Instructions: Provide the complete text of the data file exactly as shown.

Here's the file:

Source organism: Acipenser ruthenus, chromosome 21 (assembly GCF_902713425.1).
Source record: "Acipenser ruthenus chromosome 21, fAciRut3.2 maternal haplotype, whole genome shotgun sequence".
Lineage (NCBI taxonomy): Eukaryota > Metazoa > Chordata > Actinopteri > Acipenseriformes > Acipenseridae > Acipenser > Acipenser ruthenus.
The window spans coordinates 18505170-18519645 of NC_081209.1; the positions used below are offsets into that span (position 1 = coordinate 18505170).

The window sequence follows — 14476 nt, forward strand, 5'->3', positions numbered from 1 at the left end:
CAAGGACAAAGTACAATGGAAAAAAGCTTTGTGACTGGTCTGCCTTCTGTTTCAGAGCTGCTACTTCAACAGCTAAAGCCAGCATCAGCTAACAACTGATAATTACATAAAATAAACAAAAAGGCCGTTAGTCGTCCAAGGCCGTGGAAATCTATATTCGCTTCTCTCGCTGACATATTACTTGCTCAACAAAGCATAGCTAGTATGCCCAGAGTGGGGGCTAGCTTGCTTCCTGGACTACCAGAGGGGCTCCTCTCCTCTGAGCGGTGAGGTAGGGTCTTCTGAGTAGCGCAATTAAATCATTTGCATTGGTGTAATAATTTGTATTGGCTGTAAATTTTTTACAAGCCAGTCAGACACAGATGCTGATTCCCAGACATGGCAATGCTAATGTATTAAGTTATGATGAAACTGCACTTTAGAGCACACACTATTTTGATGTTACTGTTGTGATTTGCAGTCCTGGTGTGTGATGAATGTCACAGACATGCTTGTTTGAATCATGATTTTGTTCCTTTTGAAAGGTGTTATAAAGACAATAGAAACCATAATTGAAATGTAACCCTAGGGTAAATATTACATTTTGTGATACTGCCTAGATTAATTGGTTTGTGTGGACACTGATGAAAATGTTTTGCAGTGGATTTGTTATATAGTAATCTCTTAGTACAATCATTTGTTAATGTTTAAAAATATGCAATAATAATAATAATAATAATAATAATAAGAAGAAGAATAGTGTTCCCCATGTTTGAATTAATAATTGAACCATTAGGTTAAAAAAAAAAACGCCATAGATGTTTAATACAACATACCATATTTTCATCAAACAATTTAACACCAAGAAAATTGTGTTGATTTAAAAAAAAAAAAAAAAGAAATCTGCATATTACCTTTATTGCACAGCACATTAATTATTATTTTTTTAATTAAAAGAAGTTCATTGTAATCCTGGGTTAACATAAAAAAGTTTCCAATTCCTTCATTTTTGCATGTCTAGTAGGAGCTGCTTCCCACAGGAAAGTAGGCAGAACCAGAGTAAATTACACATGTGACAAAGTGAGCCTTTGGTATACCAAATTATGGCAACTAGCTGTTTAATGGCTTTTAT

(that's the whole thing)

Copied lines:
Source organism: Acipenser ruthenus, chromosome 21 (assembly GCF_902713425.1).
Source record: "Acipenser ruthenus chromosome 21, fAciRut3.2 maternal haplotype, whole genome shotgun sequence".
Lineage (NCBI taxonomy): Eukaryota > Metazoa > Chordata > Actinopteri > Acipenseriformes > Acipenseridae > Acipenser > Acipenser ruthenus.
The window spans coordinates 18505170-18519645 of NC_081209.1; the positions used below are offsets into that span (position 1 = coordinate 18505170).

The window sequence follows — 14476 nt, forward strand, 5'->3', positions numbered from 1 at the left end:
CAAGGACAAAGTACAATGGAAAAAAGCTTTGTGACTGGTCTGCCTTCTGTTTCAGAGCTGCTACTTCAACAGCTAAAGCCAGCATCAGCTAACAACTGATAATTACATAAAATAAACAAAAAGGCCGTTAGTCGTCCAAGGCCGTGGAAATCTATATTCGCTTCTCTCGCTGACATATTACTTGCTCAACAAAGCATAGCTAGTATGCCCAGAGTGGGGGCTAGCTTGCTTCCTGGACTACCAGAGGGGCTCCTCTCCTCTGAGCGGTGAGGTAGGGTCTTCTGAGTAGCGCAATTAAATCATTTGCATTGGTGTAATAATTTGTATTGGCTGTAAATTTTTTACAAGCCAGTCAGACACAGATGCTGATTCCCAGACATGGCAATGCTAATGTATTAAGTTATGATGAAACTGCACTTTAGAGCACACACTATTTTGATGTTACTGTTGTGATTTGCAGTCCTGGTGTGTGATGAATGTCACAGACATGCTTGTTTGAATCATGATTTTGTTCCTTTTGAAAGGTGTTATAAAGACAATAGAAACCATAATTGAAATGTAACCCTAGGGTAAATATTACATTTTGTGATACTGCCTAGATTAATTGGTTTGTGTGGACACTGATGAAAATGTTTTGCAGTGGATTTGTTATATAGTAATCTCTTAGTACAATCATTTGTTAATGTTTAAAAATATGCAATAATAATAATAATAATAATAATAATAAGAAGAAGAATAGTGTTCCCCATGTTTGAATTAATAATTGAACCATTAGGTTAAAAAAAAAAACGCCATAGATGTTTAATACAACATACCATATTTTCATCAAACAATTTAACACCAAGAAAATTGTGTTGATTTAAAAAAAAAAAAAAAAGAAATCTGCATATTACCTTTATTGCACAGCACATTAATTATTATTTTTTTAATTAAAAGAAGTTCATTGTAATCCTGGGTTAACATAAAAAAGTTTCCAATTCCTTCATTTTTGCATGTCTAGTAGGAGCTGCTTCCCACAGGAAAGTAGGCAGAACCAGAGTAAATTACACATGTGACAAAGTGAGCCTTTGGTATACCAAATTATGGCAACTAGCTGTTTAATGGCTTTTAT